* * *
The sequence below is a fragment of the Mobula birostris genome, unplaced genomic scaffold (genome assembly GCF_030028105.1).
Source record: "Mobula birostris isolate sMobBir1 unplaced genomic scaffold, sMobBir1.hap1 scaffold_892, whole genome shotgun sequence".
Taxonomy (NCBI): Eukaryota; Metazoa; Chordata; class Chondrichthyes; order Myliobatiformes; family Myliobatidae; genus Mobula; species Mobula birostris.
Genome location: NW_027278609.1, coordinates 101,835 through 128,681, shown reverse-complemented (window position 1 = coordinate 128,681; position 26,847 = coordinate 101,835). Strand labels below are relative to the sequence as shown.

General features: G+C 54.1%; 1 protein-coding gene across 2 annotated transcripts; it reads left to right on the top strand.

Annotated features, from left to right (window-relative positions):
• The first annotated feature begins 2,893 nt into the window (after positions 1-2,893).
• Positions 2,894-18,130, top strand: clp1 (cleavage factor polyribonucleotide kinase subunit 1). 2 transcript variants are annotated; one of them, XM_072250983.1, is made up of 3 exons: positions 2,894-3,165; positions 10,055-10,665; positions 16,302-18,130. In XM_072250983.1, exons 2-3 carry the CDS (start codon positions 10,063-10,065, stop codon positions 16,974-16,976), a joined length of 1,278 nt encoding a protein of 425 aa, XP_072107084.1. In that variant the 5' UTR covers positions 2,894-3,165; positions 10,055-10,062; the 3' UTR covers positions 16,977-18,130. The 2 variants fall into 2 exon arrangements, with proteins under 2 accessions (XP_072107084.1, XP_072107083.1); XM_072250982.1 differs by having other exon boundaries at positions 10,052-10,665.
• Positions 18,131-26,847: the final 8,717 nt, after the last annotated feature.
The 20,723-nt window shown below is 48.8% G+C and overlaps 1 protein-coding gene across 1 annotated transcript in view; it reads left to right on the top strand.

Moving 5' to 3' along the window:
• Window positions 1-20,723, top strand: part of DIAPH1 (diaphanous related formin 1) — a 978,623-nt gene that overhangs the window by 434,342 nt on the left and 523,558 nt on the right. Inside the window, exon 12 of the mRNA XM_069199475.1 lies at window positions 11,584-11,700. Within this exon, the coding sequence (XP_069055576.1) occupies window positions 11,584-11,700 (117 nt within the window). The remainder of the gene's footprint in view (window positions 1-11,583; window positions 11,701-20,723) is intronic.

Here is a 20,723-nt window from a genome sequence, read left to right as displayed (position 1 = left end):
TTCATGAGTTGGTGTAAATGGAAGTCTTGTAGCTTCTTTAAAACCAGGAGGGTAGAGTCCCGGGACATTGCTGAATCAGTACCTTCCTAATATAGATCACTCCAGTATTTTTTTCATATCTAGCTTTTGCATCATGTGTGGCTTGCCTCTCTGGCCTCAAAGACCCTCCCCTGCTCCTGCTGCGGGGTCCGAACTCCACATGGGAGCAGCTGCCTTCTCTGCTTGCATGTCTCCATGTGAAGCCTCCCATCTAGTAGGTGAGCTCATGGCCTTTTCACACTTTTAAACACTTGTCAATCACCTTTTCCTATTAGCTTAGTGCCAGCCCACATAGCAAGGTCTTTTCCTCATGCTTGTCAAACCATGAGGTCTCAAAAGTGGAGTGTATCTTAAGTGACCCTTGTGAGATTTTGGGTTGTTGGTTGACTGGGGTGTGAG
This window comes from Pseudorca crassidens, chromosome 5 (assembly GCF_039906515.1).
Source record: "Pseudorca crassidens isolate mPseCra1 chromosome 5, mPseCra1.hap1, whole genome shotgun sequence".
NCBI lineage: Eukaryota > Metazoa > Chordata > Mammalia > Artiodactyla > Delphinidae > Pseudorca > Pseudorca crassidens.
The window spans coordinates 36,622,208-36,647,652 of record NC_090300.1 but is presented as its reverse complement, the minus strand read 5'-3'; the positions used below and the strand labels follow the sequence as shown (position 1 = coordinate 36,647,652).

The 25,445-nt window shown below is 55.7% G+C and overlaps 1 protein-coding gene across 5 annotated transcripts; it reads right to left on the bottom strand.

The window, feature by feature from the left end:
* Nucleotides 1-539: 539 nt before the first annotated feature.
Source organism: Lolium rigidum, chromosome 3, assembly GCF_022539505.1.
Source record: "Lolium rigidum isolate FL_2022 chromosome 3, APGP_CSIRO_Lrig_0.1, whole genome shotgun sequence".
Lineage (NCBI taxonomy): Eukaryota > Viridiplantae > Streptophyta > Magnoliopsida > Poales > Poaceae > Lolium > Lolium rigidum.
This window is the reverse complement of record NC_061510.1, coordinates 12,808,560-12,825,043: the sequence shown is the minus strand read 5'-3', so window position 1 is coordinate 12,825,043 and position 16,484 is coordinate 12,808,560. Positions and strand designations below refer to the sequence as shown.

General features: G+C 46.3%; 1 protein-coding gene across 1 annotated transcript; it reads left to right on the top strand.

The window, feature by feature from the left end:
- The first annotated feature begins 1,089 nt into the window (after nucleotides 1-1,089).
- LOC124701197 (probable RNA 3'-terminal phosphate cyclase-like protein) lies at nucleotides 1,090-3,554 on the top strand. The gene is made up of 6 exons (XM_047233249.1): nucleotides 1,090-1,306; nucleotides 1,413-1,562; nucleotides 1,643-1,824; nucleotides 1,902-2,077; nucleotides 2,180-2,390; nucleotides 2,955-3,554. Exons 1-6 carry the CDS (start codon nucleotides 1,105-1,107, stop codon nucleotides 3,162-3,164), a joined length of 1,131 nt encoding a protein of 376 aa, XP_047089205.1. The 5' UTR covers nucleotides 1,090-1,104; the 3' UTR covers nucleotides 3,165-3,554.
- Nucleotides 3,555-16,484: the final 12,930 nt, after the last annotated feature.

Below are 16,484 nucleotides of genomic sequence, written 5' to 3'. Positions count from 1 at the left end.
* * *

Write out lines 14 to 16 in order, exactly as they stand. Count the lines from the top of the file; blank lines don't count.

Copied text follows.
TTCATGAGTTGGTGTAAATGGAAGTCTTGTAGCTTCTTTAAAACCAGGAGGGTAGAGTCCCGGGACATTGCTGAATCAGTACCTTCCTAATATAGATCACTCCAGTATTTTTTTCATATCTAGCTTTTGCATCATGTGTGGCTTGCCTCTCTGGCCTCAAAGACCCTCCCCTGCTCCTGCTGCGGGGTCCGAACTCCACATGGGAGCAGCTGCCTTCTCTGCTTGCATGTCTCCATGTGAAGCCTCCCATCTAGTAGGTGAGCTCATGGCCTTTTCACACTTTTAAACACTTGTCAATCACCTTTTCCTATTAGCTTAGTGCCAGCCCACATAGCAAGGTCTTTTCCTCATGCTTGTCAAACCATGAGGTCTCAAAAGTGGAGTGTATCTTAAGTGACCCTTGTGAGATTTTGGGTTGTTGGTTGACTGGGGTGTGAG
This window comes from Pseudorca crassidens, chromosome 5 (assembly GCF_039906515.1).
Source record: "Pseudorca crassidens isolate mPseCra1 chromosome 5, mPseCra1.hap1, whole genome shotgun sequence".